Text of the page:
Kerry Blue Terrier

Amy Tokic
by Amy Tokic
fast facts

About Kerry Blue Terrier

33-40 lb
12-15 years
AKC Terrier
Best Suited For
Families with children, active singles and seniors, houses with yards, rural areas, watchdog
Smart, independent, stubborn, energetic
Comparable Breeds
Airedale Terrier, Border Terrier
17-20 inches
Kerry Blue Terrier Basics

There’s no reason to feel blue when you’ve got a Kerry Blue Terrier! You can say this breed comes with it all – it’s an all-around working, watch, utility and companion dog, all rolled into one amazing pooch. Known for its intelligence, versatility and loyalty to its owners, the Kerry Blue Terrier (also referred to as Kerries or the Blue) loves to spend his time hunting, chasing and exploring.

A wonderful dog for family and active or outdoorsy people, the Kerry Blue Terrier loves to keep active. He boasts a typical terrier personality, so he’ll need daily exercise and firm and patient training. This may not be a well-known breed in North America, but the Blue enjoys a loyal following, thanks to his strong work ethic and loyal companionship. Please read on to learn more about this breed.

Known for its intelligence, versatility and loyalty to its owners, the Kerry Blue Terrier loves to spend his time hunting, chasing and exploring.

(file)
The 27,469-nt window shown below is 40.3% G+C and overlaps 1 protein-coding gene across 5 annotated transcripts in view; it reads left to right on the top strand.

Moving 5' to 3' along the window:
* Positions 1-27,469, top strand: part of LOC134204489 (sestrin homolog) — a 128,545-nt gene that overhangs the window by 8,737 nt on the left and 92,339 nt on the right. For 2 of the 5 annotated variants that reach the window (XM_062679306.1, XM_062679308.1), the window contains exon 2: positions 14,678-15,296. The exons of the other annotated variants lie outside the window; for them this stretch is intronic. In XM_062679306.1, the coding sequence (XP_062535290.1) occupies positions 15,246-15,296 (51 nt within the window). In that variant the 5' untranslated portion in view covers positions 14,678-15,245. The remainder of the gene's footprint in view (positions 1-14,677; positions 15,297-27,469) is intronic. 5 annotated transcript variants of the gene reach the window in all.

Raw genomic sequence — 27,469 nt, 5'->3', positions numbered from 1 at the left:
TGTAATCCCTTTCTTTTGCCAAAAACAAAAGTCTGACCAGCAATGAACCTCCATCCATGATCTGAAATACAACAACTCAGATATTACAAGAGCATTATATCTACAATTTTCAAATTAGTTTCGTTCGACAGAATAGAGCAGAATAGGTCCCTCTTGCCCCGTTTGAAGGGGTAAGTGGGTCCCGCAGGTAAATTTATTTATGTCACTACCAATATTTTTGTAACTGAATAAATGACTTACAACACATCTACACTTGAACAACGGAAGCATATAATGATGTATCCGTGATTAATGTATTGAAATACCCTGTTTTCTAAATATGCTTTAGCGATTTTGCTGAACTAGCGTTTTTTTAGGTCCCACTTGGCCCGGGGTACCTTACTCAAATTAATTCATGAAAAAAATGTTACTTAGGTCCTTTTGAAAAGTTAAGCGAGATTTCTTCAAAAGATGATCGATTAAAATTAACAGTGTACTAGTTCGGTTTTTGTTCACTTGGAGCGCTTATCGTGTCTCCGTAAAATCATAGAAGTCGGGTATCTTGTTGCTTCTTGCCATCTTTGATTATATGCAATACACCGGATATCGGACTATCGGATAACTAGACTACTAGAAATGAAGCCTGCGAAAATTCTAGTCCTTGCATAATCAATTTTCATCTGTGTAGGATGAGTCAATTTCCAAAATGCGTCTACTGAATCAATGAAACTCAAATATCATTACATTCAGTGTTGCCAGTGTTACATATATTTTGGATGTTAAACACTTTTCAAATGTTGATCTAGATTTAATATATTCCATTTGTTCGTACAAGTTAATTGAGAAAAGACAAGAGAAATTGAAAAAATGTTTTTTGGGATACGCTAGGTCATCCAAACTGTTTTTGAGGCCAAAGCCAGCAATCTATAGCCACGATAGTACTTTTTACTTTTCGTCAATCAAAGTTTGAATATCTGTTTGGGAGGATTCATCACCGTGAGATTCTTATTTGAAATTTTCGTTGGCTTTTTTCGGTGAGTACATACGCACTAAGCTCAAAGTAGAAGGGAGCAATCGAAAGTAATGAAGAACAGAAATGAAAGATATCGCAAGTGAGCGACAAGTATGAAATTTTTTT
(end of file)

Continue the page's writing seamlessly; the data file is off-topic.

The Kerry Blue Terrier can trace its roots to back to the mountainous regions of County Kerry, near Lake Killarney, Ireland, sometime in the late 1700s or early 1800s. This dog was bred for working purposes – it would tend livestock, hunt small game, kill vermin, and watch over its owners and property. In time, he also became a beloved companion – no wonder he’s the National Dog of Ireland.


It’s not known for sure, but many experts believe that the Kerry Blue Terrier’s linage can be traced back to Irish, Welsh, Bedlington and Soft-Coated Wheaten Terriers.

Food / Diet

This is an active breed, so you’ll have to ensure that your Kerry Blue Terrier gets enough fuel. Depending on brand, you should feed your Blue 1.5 to 2 cups of high-quality dry food a day. Whatever food you do go with, make sure that it contains enough calcium and proteins.

The Kerry Blue Terrier is intelligent, but being a typical terrier, he’s also quite stubborn.


The Kerry Blue Terrier is intelligent, but being a typical terrier, he’s also quite stubborn. Being such an observant dog, the Blue will watch to see who is in charge and how they can turn any situation to their advantage. If he senses that you’re not in charge at all times, your Kerry Blue Terrier will gladly take charge. Be consistent and confident when training your Blue and never let him get the upper hand. You’ll find that you’ll make much more progress by using positive training techniques. Come to training prepared with plenty of treats and keep these sessions interesting – your Kerry will lose focus if he gets bored.

After he masters basic obedience training, your Kerry Blue Terrier is ready to move onto advanced obedience, agility and earthdog training. Because this is an intelligent breed, you need to keep his mind stimulated, otherwise he’ll engage in destructive behaviors.


The Kerry Blue Terrier’s weight ranges from 33 to 40 pounds.

Temperament / Behavior